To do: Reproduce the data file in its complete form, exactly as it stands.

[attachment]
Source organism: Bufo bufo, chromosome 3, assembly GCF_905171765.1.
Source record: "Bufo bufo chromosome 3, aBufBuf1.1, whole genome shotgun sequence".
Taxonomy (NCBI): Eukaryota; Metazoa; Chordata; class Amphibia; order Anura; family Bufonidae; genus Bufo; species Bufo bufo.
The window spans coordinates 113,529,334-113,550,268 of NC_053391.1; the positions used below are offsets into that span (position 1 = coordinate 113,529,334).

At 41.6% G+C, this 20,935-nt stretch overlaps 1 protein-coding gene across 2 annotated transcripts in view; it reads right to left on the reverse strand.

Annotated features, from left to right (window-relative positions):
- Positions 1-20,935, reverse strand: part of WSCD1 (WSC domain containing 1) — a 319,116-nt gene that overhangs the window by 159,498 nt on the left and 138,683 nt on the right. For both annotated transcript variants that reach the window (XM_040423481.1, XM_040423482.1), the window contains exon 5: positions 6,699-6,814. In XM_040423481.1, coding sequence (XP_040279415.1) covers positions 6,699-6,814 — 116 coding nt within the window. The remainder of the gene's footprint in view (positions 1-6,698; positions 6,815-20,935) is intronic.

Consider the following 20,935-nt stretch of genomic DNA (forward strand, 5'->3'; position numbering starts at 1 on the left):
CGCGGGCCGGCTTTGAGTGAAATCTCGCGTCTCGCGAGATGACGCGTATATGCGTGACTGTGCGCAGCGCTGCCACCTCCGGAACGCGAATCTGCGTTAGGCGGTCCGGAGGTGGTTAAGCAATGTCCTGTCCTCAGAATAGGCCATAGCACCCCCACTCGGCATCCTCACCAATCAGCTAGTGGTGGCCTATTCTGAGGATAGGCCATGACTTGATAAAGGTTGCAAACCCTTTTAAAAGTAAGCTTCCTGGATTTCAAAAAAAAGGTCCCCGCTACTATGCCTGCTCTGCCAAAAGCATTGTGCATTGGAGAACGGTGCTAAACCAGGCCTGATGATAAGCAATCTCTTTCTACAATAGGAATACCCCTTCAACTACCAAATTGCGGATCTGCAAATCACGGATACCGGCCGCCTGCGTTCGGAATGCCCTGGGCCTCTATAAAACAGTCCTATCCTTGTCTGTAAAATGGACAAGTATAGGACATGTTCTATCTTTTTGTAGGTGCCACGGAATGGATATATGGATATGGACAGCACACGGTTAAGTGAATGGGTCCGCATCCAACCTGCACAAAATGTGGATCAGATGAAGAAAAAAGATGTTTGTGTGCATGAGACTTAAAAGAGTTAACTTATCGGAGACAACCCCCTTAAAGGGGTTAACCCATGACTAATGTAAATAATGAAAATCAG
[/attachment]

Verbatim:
Source organism: Bufo bufo, chromosome 3, assembly GCF_905171765.1.
Source record: "Bufo bufo chromosome 3, aBufBuf1.1, whole genome shotgun sequence".
Taxonomy (NCBI): Eukaryota; Metazoa; Chordata; class Amphibia; order Anura; family Bufonidae; genus Bufo; species Bufo bufo.
The window spans coordinates 113,529,334-113,550,268 of NC_053391.1; the positions used below are offsets into that span (position 1 = coordinate 113,529,334).

At 41.6% G+C, this 20,935-nt stretch overlaps 1 protein-coding gene across 2 annotated transcripts in view; it reads right to left on the reverse strand.

Annotated features, from left to right (window-relative positions):
- Positions 1-20,935, reverse strand: part of WSCD1 (WSC domain containing 1) — a 319,116-nt gene that overhangs the window by 159,498 nt on the left and 138,683 nt on the right. For both annotated transcript variants that reach the window (XM_040423481.1, XM_040423482.1), the window contains exon 5: positions 6,699-6,814. In XM_040423481.1, coding sequence (XP_040279415.1) covers positions 6,699-6,814 — 116 coding nt within the window. The remainder of the gene's footprint in view (positions 1-6,698; positions 6,815-20,935) is intronic.

Consider the following 20,935-nt stretch of genomic DNA (forward strand, 5'->3'; position numbering starts at 1 on the left):
CGCGGGCCGGCTTTGAGTGAAATCTCGCGTCTCGCGAGATGACGCGTATATGCGTGACTGTGCGCAGCGCTGCCACCTCCGGAACGCGAATCTGCGTTAGGCGGTCCGGAGGTGGTTAAGCAATGTCCTGTCCTCAGAATAGGCCATAGCACCCCCACTCGGCATCCTCACCAATCAGCTAGTGGTGGCCTATTCTGAGGATAGGCCATGACTTGATAAAGGTTGCAAACCCTTTTAAAAGTAAGCTTCCTGGATTTCAAAAAAAAGGTCCCCGCTACTATGCCTGCTCTGCCAAAAGCATTGTGCATTGGAGAACGGTGCTAAACCAGGCCTGATGATAAGCAATCTCTTTCTACAATAGGAATACCCCTTCAACTACCAAATTGCGGATCTGCAAATCACGGATACCGGCCGCCTGCGTTCGGAATGCCCTGGGCCTCTATAAAACAGTCCTATCCTTGTCTGTAAAATGGACAAGTATAGGACATGTTCTATCTTTTTGTAGGTGCCACGGAATGGATATATGGATATGGACAGCACACGGTTAAGTGAATGGGTCCGCATCCAACCTGCACAAAATGTGGATCAGATGAAGAAAAAAGATGTTTGTGTGCATGAGACTTAAAAGAGTTAACTTATCGGAGACAACCCCCTTAAAGGGGTTAACCCATGACTAATGTAAATAATGAAAATCAG